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Journal Article

Health-related preferences of older patients with multimorbidity: An evidence map


Wegwarth,  Odette
Center for Adaptive Rationality, Max Planck Institute for Human Development, Max Planck Society;

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Gonzalez, A. I., Schmucker, C., Nothacker, J., Motschall, E., Nguyen, T. S., Brueckle, M.-S., et al. (2019). Health-related preferences of older patients with multimorbidity: An evidence map. BMJ Open, 9: e034485. doi:10.1136/bmjopen-2019-034485.

Cite as: https://hdl.handle.net/21.11116/0000-0005-61D3-F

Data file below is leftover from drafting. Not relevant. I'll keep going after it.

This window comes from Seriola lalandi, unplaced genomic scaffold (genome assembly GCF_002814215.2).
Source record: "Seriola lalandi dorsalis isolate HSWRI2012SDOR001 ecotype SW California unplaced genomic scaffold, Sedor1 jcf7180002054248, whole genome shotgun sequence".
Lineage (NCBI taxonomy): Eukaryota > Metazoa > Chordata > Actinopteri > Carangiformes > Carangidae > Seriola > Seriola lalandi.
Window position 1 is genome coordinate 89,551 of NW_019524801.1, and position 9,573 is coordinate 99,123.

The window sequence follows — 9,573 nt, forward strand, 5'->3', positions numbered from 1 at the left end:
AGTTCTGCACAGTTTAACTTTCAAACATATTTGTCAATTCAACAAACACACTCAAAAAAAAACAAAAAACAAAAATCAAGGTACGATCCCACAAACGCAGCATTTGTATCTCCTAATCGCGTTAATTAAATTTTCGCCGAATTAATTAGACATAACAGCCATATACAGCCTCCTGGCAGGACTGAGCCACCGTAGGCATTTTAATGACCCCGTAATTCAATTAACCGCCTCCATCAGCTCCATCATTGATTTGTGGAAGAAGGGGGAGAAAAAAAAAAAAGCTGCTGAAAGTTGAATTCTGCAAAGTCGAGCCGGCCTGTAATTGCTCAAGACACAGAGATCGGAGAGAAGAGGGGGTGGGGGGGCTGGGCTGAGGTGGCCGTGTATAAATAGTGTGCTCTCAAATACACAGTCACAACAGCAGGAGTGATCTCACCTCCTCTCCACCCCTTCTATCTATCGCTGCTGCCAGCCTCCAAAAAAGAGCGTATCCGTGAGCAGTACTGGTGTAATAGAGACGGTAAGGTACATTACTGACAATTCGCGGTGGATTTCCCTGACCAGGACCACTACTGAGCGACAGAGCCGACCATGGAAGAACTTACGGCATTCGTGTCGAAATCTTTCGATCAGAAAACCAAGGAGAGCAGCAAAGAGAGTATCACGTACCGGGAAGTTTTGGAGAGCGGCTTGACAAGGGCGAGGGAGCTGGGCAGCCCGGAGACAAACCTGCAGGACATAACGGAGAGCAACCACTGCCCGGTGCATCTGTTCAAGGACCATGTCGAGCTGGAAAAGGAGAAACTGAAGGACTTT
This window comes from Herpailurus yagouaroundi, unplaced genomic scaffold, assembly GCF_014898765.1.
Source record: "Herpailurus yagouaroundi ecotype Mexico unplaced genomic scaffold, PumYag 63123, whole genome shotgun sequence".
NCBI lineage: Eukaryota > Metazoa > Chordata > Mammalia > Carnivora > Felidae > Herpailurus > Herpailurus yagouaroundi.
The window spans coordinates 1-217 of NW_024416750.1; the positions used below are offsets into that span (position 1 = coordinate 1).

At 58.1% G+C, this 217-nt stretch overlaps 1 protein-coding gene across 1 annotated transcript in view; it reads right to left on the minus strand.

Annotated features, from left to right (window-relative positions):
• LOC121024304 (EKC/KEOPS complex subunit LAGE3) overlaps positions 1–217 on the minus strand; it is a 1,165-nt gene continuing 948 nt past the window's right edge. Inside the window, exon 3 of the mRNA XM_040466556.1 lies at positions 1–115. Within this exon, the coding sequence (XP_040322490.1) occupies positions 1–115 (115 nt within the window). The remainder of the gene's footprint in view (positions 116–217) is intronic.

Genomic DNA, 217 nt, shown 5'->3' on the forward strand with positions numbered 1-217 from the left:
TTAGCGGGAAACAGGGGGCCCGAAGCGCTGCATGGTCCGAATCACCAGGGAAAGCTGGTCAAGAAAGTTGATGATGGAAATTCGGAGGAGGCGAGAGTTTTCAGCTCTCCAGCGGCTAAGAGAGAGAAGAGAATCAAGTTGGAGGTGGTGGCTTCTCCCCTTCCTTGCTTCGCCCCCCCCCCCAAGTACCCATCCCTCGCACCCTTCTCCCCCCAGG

Objectives To systematically identify knowledge clusters and research gaps in the health-related preferences of older patients with multimorbidity by mapping current evidence.Design Evidence map (systematic review variant).Data sources MEDLINE, EMBASE, PsycINFO, PSYNDEX, CINAHL and Science Citation Index/Social Science Citation Index/-Expanded from inception to April 2018.Study selection Studies reporting primary research on health-related preferences of older patients (mean age ≥60 years) with multimorbidity (≥2 chronic/acute conditions).Data extraction Two independent reviewers assessed studies for eligibility, extracted data and clustered the studies using MAXQDA-18 content analysis software.Results The 152 included studies (62% from North America, 28% from Europe) comprised 57 093 patients overall (range 9–9105). All used an observational design except for one interventional study: 63 (41%) were qualitative (59 cross-sectional, 4 longitudinal), 85 (57%) quantitative (63 cross-sectional, 22 longitudinal) and 3 (2%) used mixed methods. The setting was specialised care in 85 (56%) and primary care in 54 (36%) studies. We identified seven clusters of studies on preferences: end-of-life care (n=51, 34%), self-management (n=34, 22%), treatment (n=32, 21%), involvement in shared decision making (n=25, 17%), health outcome prioritisation/goal setting (n=19, 13%), healthcare service (n=12, 8%) and screening/diagnostic testing (n=1, 1%). Terminology (eg, preferences, views and perspectives) and concepts (eg, trade-offs, decision regret, goal setting) used to describe health-related preferences varied substantially between studies.Conclusion Our study provides the first evidence map on the preferences of older patients with multimorbidity. Included studies were mostly conducted in developed countries and covered a broad range of issues. Evidence on patient preferences concerning decision-making on screening and diagnostic testing was scarce. Differences in employed terminology, decision-making components and concepts, as well as the sparsity of intervention studies, are challenges for future research into evidence-based decision support seeking to elicit the preferences of older patients with multimorbidity and help them construct preferences.Trial registration number Open Science Framework (OSF): DOI 10.17605/OSF.IO/MCRWQ.